GEORGE CAMPBELL TINNING, The Newfoundland Paintings
Chapel Gallery, North Battleford
January 1 to February 28, 2012
By Margaret Bessai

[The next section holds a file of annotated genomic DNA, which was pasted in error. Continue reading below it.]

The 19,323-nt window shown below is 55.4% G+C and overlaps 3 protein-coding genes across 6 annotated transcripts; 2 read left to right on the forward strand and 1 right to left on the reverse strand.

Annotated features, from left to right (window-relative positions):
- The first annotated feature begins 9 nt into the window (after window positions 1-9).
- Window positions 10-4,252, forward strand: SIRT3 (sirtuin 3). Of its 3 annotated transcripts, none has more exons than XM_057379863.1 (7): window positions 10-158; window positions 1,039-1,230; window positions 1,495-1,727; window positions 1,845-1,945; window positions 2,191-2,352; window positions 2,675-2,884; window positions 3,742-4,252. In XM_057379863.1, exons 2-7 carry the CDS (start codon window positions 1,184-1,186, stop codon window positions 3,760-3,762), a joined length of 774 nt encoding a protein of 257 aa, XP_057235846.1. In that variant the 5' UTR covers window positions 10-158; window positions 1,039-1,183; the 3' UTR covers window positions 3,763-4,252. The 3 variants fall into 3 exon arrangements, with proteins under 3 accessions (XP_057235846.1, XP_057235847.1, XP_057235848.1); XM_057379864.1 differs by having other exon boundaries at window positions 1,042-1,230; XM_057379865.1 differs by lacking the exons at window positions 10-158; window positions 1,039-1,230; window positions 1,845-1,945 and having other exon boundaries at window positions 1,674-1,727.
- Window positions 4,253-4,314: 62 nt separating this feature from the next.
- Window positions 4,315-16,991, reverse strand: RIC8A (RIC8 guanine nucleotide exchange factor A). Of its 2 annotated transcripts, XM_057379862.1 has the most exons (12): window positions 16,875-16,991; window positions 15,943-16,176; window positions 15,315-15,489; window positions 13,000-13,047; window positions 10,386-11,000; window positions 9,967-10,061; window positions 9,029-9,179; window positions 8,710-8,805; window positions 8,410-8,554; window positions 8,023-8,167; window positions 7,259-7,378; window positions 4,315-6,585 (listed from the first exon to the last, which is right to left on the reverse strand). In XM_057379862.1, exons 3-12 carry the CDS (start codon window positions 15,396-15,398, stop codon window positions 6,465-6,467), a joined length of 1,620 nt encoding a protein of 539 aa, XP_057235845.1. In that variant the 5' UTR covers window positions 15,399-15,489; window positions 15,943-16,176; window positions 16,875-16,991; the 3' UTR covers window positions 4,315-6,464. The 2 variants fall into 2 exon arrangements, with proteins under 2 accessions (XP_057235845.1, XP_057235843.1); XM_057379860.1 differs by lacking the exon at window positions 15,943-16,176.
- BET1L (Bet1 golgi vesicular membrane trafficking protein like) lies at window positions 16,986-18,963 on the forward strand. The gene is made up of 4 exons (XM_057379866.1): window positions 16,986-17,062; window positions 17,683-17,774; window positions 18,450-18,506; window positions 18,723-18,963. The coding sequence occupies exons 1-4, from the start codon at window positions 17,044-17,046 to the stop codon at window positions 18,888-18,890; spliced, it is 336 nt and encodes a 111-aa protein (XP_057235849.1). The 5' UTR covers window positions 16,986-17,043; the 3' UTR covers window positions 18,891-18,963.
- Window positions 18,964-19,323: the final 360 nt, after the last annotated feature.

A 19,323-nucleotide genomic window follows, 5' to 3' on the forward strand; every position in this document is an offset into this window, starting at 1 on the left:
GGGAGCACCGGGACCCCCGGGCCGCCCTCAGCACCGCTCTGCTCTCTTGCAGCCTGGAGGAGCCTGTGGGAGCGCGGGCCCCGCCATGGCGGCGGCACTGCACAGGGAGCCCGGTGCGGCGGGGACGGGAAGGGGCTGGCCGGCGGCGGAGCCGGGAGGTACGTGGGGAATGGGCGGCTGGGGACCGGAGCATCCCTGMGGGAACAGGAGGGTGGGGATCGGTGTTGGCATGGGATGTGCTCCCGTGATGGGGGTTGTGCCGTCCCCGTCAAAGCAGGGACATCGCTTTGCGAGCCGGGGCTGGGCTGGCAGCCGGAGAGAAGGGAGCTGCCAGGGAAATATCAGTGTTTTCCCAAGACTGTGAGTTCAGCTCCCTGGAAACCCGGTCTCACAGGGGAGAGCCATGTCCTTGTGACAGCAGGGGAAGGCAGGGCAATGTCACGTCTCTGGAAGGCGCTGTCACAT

Inspired during his short visit to Newfoundland as a Canadian war artist, George Campbell Tinning returned to paint the island in 1949, just two months after the colony voted to join Confederation. That summer, he created watercolours documenting a community perched on the rocks — brightly painted clapboard houses, laundry lines splashed by the ocean, small wooden boats. It was a breakthrough in painting for Tinning, and in retrospect, has become an unsentimental record of Newfoundland before the loss of the cod fisheries and subsequent industrialization. Curator Heather Smith contextualizes Binning’s large-scale Newfoundland paintings with a selection of his works from 1926 to 1978, and a full-colour exhibition catalogue which reproduces previously unpublished sketchbook pages, and wonderfully descriptive diary excerpts. Striving to find his voice in paint, Tinning writes “At last I am beginning to see the place — the colours are deeper, the tones are deeper — I am beginning to see grey.” Born in Saskatoon in 1910, Tinning studied locally at Regina Collage, and internationally at the Art Students’ League in New York. An early member of the Canadian Society of Painters in Water Colour, his colleagues included Frank Carmichael, Arthur Lismer, and CW Jeffries, and he made his home in Montreal until his death in 1996.